Tensions have Heightened between United States & North Korean Regime

North Korean Monument

United States of America and the Democratic People’s Republic of Korea haven’t experienced formal diplomatic relationships  because of the ‘bloody’ Korean Warfare which formally concluded in 1953. After that, U.S.-North Korean relationships have been about as successful and enjoyable as the ties that bind Hillary Clinton and Donald Trump. And for some in Washington, that’s fine; with few exclusions of course!
Sanctioning North Korea because of its nuclear weapons research & development program, ballistic missile ‘test’ activity, or egregious human rights abuses is something every politician will acknowledge. In the event that you want to get the most conservative Republican & most liberal Democrat alongside one another in the same room, all you have to do is discuss about atrocities of North Korean leadership.

Kim Jong-un’s narrative is to totally cut every connection with the  U.S. representatives, however, is a daring and probably a miscalculated move that won’t only  give rise to an unhealthy relationship but will also make the situation a whole lot worse but may possibly also lead to rise in political & security concerns in the Korean Peninsula.

A tit-for-tat between Whitehouse and Ryongsong Residence is not new for both the sides. It’s beyond recognition, in the end, for the American Administration to shy away from any positive development in relationship with a state that threatens to turn Washington, DC into a cloud of nuclear rubble. History within the last couple of decades and through successive Democratic and Republican administrations points to a North Korean problem that seems immune to every policy put across the table. International as well as economic sanctions through the U.N. Security Council, isolation, containment, “strategic perseverance,” occasional discussions & hazards of military pressure have all resulted in an equally undesired solution: Pyongyang with a rapidly increasing nuclear weapons stockpile. Consequently, so, Presidents George H.W. Bush, Bill Clinton, and George W. Bush, Barack Obama all left office frustrated in their dealings with the Kim dynasty. President Donald Trump might follow in their footsteps.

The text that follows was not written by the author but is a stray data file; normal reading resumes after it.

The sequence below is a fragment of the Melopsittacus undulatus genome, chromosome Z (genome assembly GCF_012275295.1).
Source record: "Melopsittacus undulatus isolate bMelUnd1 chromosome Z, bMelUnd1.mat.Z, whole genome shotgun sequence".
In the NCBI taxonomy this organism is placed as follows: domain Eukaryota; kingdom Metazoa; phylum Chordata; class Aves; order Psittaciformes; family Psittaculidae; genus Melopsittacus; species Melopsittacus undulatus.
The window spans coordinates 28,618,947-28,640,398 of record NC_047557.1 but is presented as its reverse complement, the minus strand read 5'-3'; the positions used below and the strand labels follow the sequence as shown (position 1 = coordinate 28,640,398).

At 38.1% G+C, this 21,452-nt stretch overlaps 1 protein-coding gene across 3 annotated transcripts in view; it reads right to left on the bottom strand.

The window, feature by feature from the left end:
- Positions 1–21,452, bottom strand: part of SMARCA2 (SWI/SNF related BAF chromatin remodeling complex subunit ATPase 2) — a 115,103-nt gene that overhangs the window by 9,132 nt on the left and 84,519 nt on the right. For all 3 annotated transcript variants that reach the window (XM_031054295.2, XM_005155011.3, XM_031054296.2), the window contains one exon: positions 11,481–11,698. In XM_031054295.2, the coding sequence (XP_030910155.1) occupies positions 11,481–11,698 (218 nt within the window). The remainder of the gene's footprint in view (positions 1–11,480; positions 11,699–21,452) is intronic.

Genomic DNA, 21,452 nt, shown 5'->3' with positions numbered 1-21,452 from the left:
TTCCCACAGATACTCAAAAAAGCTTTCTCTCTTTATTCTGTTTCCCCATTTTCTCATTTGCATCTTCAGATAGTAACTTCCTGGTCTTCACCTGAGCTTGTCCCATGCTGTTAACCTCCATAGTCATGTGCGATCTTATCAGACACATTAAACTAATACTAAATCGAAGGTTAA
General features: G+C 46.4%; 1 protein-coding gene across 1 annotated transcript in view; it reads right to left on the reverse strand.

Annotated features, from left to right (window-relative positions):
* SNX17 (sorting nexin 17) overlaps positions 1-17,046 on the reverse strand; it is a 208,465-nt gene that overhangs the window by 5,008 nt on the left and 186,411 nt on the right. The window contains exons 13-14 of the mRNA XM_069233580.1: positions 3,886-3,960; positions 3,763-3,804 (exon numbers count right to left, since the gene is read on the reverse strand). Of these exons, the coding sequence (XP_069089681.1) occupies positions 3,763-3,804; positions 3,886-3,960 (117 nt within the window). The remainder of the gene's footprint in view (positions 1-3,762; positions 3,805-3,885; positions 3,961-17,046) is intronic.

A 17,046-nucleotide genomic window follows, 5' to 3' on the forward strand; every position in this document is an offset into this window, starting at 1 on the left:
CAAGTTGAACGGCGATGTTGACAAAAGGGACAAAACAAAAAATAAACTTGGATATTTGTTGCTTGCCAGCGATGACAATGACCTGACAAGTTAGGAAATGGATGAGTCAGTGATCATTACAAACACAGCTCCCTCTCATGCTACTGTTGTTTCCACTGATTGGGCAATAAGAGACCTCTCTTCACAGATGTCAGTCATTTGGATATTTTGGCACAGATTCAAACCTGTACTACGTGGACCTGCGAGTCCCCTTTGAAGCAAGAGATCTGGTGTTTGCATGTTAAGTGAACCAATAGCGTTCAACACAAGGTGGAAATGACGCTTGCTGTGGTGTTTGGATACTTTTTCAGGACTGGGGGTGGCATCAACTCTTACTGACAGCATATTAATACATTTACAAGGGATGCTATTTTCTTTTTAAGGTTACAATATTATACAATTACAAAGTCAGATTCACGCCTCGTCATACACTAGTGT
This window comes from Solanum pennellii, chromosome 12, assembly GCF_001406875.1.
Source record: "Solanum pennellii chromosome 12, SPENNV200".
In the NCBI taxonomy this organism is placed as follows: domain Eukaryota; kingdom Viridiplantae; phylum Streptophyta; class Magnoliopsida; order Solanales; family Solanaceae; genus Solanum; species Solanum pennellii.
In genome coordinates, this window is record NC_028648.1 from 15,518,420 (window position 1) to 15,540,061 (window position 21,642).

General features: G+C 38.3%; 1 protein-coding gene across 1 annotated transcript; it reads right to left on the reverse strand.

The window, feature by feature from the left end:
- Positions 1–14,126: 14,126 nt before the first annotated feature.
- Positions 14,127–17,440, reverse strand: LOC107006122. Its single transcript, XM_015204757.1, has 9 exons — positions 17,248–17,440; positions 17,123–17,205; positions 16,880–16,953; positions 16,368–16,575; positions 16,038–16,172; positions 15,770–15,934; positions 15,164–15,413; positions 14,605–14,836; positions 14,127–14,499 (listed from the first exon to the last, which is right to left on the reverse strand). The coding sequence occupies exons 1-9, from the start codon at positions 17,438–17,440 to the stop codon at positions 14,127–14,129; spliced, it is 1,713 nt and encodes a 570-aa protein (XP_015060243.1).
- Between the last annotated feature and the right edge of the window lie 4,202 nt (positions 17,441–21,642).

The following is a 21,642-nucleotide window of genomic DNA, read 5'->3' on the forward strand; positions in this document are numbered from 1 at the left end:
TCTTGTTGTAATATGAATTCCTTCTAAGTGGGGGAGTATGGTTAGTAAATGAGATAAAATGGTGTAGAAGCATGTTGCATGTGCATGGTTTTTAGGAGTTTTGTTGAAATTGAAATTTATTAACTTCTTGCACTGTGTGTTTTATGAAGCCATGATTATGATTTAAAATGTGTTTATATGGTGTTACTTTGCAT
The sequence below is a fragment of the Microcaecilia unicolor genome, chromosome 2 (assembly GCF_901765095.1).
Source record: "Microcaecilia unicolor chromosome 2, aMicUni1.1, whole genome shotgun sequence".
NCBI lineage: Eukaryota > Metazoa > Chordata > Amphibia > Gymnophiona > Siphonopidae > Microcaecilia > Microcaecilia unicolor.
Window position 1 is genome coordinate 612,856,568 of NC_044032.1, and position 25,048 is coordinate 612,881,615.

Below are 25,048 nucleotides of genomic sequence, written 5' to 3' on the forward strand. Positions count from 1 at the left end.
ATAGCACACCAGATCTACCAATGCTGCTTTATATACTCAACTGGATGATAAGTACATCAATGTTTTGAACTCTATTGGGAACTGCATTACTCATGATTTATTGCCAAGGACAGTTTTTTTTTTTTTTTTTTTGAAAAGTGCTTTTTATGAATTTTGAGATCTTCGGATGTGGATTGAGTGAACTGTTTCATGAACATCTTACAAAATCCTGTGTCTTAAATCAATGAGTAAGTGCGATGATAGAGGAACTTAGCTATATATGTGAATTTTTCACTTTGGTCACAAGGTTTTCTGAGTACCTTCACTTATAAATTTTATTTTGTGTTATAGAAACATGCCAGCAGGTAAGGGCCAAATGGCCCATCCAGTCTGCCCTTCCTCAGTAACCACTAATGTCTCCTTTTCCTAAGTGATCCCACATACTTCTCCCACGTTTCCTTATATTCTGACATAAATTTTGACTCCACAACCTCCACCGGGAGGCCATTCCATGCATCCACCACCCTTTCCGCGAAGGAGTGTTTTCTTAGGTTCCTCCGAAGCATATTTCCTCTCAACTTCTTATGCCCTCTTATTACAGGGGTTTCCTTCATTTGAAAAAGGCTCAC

The normal routine of action-counter action, however, has been especially pronounced this year. With every belligerent action from the North Koreans comes a reply from the western world that only angers Kim and his clique further. Conducting series of ballistic missile assessments and the North’s 4th underground nuclear test explosion in January gave rise to a severe round of recrimination from the U.S. First time in 3 years, the U.N. Security Council approved a strong resolution with China’s support that could mandate inspections of most of the cargo into and out of the DPRK. Nonetheless it was the Treasury Department’s initiative to slap sanctions on Kim Jong-un individually “for having involved in, facilitated, or been accountable for an misuse or violation of human rights,” that pushed Kim on his toes.

Slicing off Pyongyang’s New York channel may well not seem to be a huge a major deal breaker in the grand scheme of things. Over the bright aspect, at least North Korean officials were wise enough to avoid violence as retaliation.

But Kim’s decree is in most cases highly consequential; the DPRK’s delegation at U.N. HQ has been a powerful point of contact before for possible nuclear discussions between North Korea, the U.S. and the Six-Party group. Options have been explored, initial discussions and words have been exchanged with North Korean diplomats stationed in New York and situations that may have spiraled into a lot more serious were lowered to a degree by leveraging the DPRK delegation. At the minimum, North Korea’s everlasting mission in NY afforded America with a much better knowledge of a country that referred by U.S. intelligence as a Black-hole.

Last nail in the coffin by Kim has to be the severing the communication line between U.S. and North Korean officials. It may well not be popular in a town that is utilized to demonizing the North Koreans, however the U.S. would be best served by signaling to Kim’s circle that Washington won’t continue this circle of escalation and is also inclined to pare again the strain if Pyongyang is prepared to reciprocate.

Sometimes staving off further deterioration means taking the effort through a vibrant diplomatic gamble. We might be at that time now with the North Koreans. The time will be the true spectator!


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